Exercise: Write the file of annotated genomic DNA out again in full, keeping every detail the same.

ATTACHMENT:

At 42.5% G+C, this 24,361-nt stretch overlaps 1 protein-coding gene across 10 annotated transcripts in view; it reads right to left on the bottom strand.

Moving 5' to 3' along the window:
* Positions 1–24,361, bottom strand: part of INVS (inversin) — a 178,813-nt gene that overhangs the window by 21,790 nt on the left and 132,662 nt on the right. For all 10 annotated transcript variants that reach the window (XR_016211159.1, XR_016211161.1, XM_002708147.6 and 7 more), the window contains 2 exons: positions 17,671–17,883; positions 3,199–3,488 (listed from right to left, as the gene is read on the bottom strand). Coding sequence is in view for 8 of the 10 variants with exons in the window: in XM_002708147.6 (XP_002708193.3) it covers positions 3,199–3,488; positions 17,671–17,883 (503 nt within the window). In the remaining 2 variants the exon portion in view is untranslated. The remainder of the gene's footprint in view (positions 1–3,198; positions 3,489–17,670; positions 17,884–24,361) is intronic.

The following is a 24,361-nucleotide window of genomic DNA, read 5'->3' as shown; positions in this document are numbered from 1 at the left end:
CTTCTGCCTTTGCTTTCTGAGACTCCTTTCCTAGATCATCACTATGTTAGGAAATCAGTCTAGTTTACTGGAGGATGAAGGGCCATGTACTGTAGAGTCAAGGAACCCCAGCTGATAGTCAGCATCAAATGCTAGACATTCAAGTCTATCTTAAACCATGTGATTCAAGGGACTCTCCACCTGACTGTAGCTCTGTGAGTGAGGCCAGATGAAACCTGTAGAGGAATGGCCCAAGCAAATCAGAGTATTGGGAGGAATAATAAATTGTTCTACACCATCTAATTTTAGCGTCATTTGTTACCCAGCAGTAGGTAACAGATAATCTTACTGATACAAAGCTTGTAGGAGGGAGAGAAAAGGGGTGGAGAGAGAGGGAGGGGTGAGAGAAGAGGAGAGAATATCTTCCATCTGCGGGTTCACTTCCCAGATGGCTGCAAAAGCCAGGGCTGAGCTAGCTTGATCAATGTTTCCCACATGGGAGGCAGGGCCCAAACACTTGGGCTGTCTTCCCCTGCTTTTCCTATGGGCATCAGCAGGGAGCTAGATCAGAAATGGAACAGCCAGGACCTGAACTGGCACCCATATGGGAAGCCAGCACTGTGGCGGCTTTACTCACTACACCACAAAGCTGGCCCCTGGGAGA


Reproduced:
At 42.5% G+C, this 24,361-nt stretch overlaps 1 protein-coding gene across 10 annotated transcripts in view; it reads right to left on the bottom strand.

Moving 5' to 3' along the window:
* Positions 1–24,361, bottom strand: part of INVS (inversin) — a 178,813-nt gene that overhangs the window by 21,790 nt on the left and 132,662 nt on the right. For all 10 annotated transcript variants that reach the window (XR_016211159.1, XR_016211161.1, XM_002708147.6 and 7 more), the window contains 2 exons: positions 17,671–17,883; positions 3,199–3,488 (listed from right to left, as the gene is read on the bottom strand). Coding sequence is in view for 8 of the 10 variants with exons in the window: in XM_002708147.6 (XP_002708193.3) it covers positions 3,199–3,488; positions 17,671–17,883 (503 nt within the window). In the remaining 2 variants the exon portion in view is untranslated. The remainder of the gene's footprint in view (positions 1–3,198; positions 3,489–17,670; positions 17,884–24,361) is intronic.

The following is a 24,361-nucleotide window of genomic DNA, read 5'->3' as shown; positions in this document are numbered from 1 at the left end:
CTTCTGCCTTTGCTTTCTGAGACTCCTTTCCTAGATCATCACTATGTTAGGAAATCAGTCTAGTTTACTGGAGGATGAAGGGCCATGTACTGTAGAGTCAAGGAACCCCAGCTGATAGTCAGCATCAAATGCTAGACATTCAAGTCTATCTTAAACCATGTGATTCAAGGGACTCTCCACCTGACTGTAGCTCTGTGAGTGAGGCCAGATGAAACCTGTAGAGGAATGGCCCAAGCAAATCAGAGTATTGGGAGGAATAATAAATTGTTCTACACCATCTAATTTTAGCGTCATTTGTTACCCAGCAGTAGGTAACAGATAATCTTACTGATACAAAGCTTGTAGGAGGGAGAGAAAAGGGGTGGAGAGAGAGGGAGGGGTGAGAGAAGAGGAGAGAATATCTTCCATCTGCGGGTTCACTTCCCAGATGGCTGCAAAAGCCAGGGCTGAGCTAGCTTGATCAATGTTTCCCACATGGGAGGCAGGGCCCAAACACTTGGGCTGTCTTCCCCTGCTTTTCCTATGGGCATCAGCAGGGAGCTAGATCAGAAATGGAACAGCCAGGACCTGAACTGGCACCCATATGGGAAGCCAGCACTGTGGCGGCTTTACTCACTACACCACAAAGCTGGCCCCTGGGAGA